When Myrtle first came into our hospital, she was refusing food and water, which made her extremely unwell. We asked ‘Why is Myrtle reacting this way?’ By asking Myrtle and her relatives more about her likes and dislikes, our team discovered that Myrtle wasn’t eating because she didn’t like to be fed by someone else. We responded by letting Myrtle eat without providing physical assistance, giving her ‘finger foods’ in the form of bento boxes, that she could choose to eat by herself whenever she was hungry instead of large meals at strict times. She wasn’t drinking because she didn’t like the taste of water, so the healthcare support workers made sure she always had juice to hand, which she was happy to drink. When we accommodated Myrtle’s wishes, her condition rapidly improved – she was playing air guitar at a tea party two weeks later!

By sharing real-life examples of care we’re outlining practical ways that ward staff can practice strength-based care in the book. Instead of looking at what a patient can’t do, or what behaviour doesn’t fit in a hospital setting, we’re looking at their strengths – what they can do, or what they like to do, so we can facilitate this.

Relatives and carers play a vital part in helping us give strength-based care to people with dementia. That’s why carer advocates Nicci Gerrard and Julia Jones of John’s Campaign wrote a chapter about carers in the book. Crucially, they write, carers can provide a voice for a person who is finding it difficult to communicate their wishes, helping us get to know who they are. Allowing them to stay on our wards with their loved ones beyond visiting hours – thanks to the carer’s passport initiative – means that not only can they support the patient to feel calmer and safer, but also they can work with our staff to help us understand the patient’s strengths.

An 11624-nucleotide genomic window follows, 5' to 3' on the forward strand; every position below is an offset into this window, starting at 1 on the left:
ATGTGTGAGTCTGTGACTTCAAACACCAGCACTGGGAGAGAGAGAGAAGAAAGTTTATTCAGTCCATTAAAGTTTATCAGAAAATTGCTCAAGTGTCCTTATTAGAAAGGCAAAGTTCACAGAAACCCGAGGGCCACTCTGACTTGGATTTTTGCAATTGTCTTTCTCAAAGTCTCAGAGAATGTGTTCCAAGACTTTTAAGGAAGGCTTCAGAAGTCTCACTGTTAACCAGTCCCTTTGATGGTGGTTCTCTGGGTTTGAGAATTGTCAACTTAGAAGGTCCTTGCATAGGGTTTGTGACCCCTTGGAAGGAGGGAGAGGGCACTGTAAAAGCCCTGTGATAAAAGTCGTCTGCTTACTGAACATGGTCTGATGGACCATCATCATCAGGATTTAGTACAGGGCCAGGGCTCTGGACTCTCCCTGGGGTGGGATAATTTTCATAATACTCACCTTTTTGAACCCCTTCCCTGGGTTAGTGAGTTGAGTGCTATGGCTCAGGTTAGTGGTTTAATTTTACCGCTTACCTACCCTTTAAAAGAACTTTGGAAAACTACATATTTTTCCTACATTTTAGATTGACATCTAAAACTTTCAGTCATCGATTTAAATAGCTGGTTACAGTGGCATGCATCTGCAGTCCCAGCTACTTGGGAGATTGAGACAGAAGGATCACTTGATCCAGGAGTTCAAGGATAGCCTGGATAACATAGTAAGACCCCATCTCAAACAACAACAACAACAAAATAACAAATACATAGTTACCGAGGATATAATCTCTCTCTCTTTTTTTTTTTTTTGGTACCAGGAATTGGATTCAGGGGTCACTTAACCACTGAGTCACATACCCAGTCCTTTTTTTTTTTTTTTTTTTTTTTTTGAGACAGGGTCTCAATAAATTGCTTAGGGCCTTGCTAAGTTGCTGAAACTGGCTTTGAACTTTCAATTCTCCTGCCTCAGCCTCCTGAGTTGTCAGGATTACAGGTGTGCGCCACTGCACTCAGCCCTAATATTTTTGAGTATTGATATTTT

Each chapter ends with a table called ‘How to make best practice happen’. This is a step-by-step guide for both qualified staff and healthcare support workers so they can check what they should be listening for and how they can support the patient by working with their strengths.

Providing better care for our patients

By writing the book as a team we learned a huge amount that enables us to continue to improve the care we give people with dementia on our wards. We all had to do a lot of reading and research for our chapters, and we were also peer-reviewing chapters, so we learned a lot about dementia from each other. As a result, we’ve all gained a deeper understanding of the condition and changed the way we teach student nurses and other staff – we focus more on the reasons why getting to know each individual patient can help us provide better care to people with dementia.

Working on the book has also made us examine our own roles more closely. Where we wrote about how we as qualified staff and healthcare support workers specifically can implement best practice in dementia care, we got a stronger sense of the support we each can give in our day-to-day work.

Good dementia care is just good care full stop – finding out more about the patient and ensuring that we’re always asking how we can adapt our care to fit what they need. So although the book is called Excellent Dementia Care in Hospitals, we would argue that the person-centred approach we’re advocating in dementia care should be applied to all hospital patients.